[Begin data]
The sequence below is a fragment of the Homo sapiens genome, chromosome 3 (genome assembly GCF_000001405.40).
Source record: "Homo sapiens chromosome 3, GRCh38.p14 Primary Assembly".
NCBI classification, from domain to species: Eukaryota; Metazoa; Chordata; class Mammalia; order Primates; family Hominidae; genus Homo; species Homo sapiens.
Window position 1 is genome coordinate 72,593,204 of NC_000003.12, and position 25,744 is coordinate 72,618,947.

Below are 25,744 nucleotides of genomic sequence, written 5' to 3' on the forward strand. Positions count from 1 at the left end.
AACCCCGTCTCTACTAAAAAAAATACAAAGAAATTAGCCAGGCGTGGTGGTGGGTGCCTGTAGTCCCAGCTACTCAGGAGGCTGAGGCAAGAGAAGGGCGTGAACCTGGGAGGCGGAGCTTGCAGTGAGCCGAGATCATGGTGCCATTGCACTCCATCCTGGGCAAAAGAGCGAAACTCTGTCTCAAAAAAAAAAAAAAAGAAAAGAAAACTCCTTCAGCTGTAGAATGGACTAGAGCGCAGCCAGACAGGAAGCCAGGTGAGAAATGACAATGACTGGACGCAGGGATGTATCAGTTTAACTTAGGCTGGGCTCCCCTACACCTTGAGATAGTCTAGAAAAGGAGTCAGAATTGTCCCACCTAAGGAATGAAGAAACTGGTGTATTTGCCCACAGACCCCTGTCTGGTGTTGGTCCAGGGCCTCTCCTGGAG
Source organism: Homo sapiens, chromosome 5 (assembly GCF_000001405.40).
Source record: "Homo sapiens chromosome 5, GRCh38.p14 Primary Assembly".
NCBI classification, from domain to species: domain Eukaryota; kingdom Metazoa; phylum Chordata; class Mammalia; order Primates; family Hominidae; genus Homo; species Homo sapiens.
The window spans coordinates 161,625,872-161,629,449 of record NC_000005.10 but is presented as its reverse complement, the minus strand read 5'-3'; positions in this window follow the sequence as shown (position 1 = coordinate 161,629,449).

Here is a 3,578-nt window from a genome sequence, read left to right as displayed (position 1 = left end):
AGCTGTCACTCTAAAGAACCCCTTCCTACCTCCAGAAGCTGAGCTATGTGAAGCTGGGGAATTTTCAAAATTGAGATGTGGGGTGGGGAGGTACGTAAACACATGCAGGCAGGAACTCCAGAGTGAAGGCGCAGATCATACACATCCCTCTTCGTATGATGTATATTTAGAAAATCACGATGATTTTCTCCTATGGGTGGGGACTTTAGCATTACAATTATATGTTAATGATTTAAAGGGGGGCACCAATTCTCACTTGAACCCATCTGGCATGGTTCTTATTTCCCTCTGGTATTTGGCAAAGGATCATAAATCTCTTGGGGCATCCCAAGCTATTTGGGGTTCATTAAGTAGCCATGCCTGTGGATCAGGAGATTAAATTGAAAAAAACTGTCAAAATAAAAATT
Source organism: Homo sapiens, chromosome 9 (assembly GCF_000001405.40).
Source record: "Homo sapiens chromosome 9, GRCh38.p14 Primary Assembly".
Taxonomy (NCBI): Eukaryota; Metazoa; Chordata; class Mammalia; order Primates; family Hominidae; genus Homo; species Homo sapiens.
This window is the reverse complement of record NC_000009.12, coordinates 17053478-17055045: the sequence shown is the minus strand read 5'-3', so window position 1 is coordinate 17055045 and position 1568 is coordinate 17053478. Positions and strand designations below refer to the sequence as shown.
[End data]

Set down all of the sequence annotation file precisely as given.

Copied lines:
The sequence below is a fragment of the Homo sapiens genome, chromosome 3 (genome assembly GCF_000001405.40).
Source record: "Homo sapiens chromosome 3, GRCh38.p14 Primary Assembly".
NCBI classification, from domain to species: Eukaryota; Metazoa; Chordata; class Mammalia; order Primates; family Hominidae; genus Homo; species Homo sapiens.
Window position 1 is genome coordinate 72,593,204 of NC_000003.12, and position 25,744 is coordinate 72,618,947.

Below are 25,744 nucleotides of genomic sequence, written 5' to 3' on the forward strand. Positions count from 1 at the left end.
AACCCCGTCTCTACTAAAAAAAATACAAAGAAATTAGCCAGGCGTGGTGGTGGGTGCCTGTAGTCCCAGCTACTCAGGAGGCTGAGGCAAGAGAAGGGCGTGAACCTGGGAGGCGGAGCTTGCAGTGAGCCGAGATCATGGTGCCATTGCACTCCATCCTGGGCAAAAGAGCGAAACTCTGTCTCAAAAAAAAAAAAAAAGAAAAGAAAACTCCTTCAGCTGTAGAATGGACTAGAGCGCAGCCAGACAGGAAGCCAGGTGAGAAATGACAATGACTGGACGCAGGGATGTATCAGTTTAACTTAGGCTGGGCTCCCCTACACCTTGAGATAGTCTAGAAAAGGAGTCAGAATTGTCCCACCTAAGGAATGAAGAAACTGGTGTATTTGCCCACAGACCCCTGTCTGGTGTTGGTCCAGGGCCTCTCCTGGAG
Source organism: Homo sapiens, chromosome 5 (assembly GCF_000001405.40).
Source record: "Homo sapiens chromosome 5, GRCh38.p14 Primary Assembly".
NCBI classification, from domain to species: domain Eukaryota; kingdom Metazoa; phylum Chordata; class Mammalia; order Primates; family Hominidae; genus Homo; species Homo sapiens.
The window spans coordinates 161,625,872-161,629,449 of record NC_000005.10 but is presented as its reverse complement, the minus strand read 5'-3'; positions in this window follow the sequence as shown (position 1 = coordinate 161,629,449).

Here is a 3,578-nt window from a genome sequence, read left to right as displayed (position 1 = left end):
AGCTGTCACTCTAAAGAACCCCTTCCTACCTCCAGAAGCTGAGCTATGTGAAGCTGGGGAATTTTCAAAATTGAGATGTGGGGTGGGGAGGTACGTAAACACATGCAGGCAGGAACTCCAGAGTGAAGGCGCAGATCATACACATCCCTCTTCGTATGATGTATATTTAGAAAATCACGATGATTTTCTCCTATGGGTGGGGACTTTAGCATTACAATTATATGTTAATGATTTAAAGGGGGGCACCAATTCTCACTTGAACCCATCTGGCATGGTTCTTATTTCCCTCTGGTATTTGGCAAAGGATCATAAATCTCTTGGGGCATCCCAAGCTATTTGGGGTTCATTAAGTAGCCATGCCTGTGGATCAGGAGATTAAATTGAAAAAAACTGTCAAAATAAAAATT
Source organism: Homo sapiens, chromosome 9 (assembly GCF_000001405.40).
Source record: "Homo sapiens chromosome 9, GRCh38.p14 Primary Assembly".
Taxonomy (NCBI): Eukaryota; Metazoa; Chordata; class Mammalia; order Primates; family Hominidae; genus Homo; species Homo sapiens.
This window is the reverse complement of record NC_000009.12, coordinates 17053478-17055045: the sequence shown is the minus strand read 5'-3', so window position 1 is coordinate 17055045 and position 1568 is coordinate 17053478. Positions and strand designations below refer to the sequence as shown.